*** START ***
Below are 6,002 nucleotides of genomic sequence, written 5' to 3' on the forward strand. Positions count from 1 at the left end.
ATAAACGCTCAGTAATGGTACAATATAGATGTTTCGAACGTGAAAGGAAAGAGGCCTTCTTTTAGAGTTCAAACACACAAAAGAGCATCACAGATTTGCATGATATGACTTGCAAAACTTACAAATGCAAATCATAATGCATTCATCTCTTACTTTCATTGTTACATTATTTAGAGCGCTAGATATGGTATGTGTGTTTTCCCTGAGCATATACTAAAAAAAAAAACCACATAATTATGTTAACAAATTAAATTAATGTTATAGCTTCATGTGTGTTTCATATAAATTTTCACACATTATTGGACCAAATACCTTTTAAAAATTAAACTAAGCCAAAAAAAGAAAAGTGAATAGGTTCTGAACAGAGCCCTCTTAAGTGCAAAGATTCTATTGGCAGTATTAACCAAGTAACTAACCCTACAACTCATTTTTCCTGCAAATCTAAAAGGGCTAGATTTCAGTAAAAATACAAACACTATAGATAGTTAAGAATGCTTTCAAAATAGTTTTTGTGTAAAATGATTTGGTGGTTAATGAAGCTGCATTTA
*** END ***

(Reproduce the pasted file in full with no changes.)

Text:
Below are 6,002 nucleotides of genomic sequence, written 5' to 3' on the forward strand. Positions count from 1 at the left end.
ATAAACGCTCAGTAATGGTACAATATAGATGTTTCGAACGTGAAAGGAAAGAGGCCTTCTTTTAGAGTTCAAACACACAAAAGAGCATCACAGATTTGCATGATATGACTTGCAAAACTTACAAATGCAAATCATAATGCATTCATCTCTTACTTTCATTGTTACATTATTTAGAGCGCTAGATATGGTATGTGTGTTTTCCCTGAGCATATACTAAAAAAAAAAACCACATAATTATGTTAACAAATTAAATTAATGTTATAGCTTCATGTGTGTTTCATATAAATTTTCACACATTATTGGACCAAATACCTTTTAAAAATTAAACTAAGCCAAAAAAAGAAAAGTGAATAGGTTCTGAACAGAGCCCTCTTAAGTGCAAAGATTCTATTGGCAGTATTAACCAAGTAACTAACCCTACAACTCATTTTTCCTGCAAATCTAAAAGGGCTAGATTTCAGTAAAAATACAAACACTATAGATAGTTAAGAATGCTTTCAAAATAGTTTTTGTGTAAAATGATTTGGTGGTTAATGAAGCTGCATTTA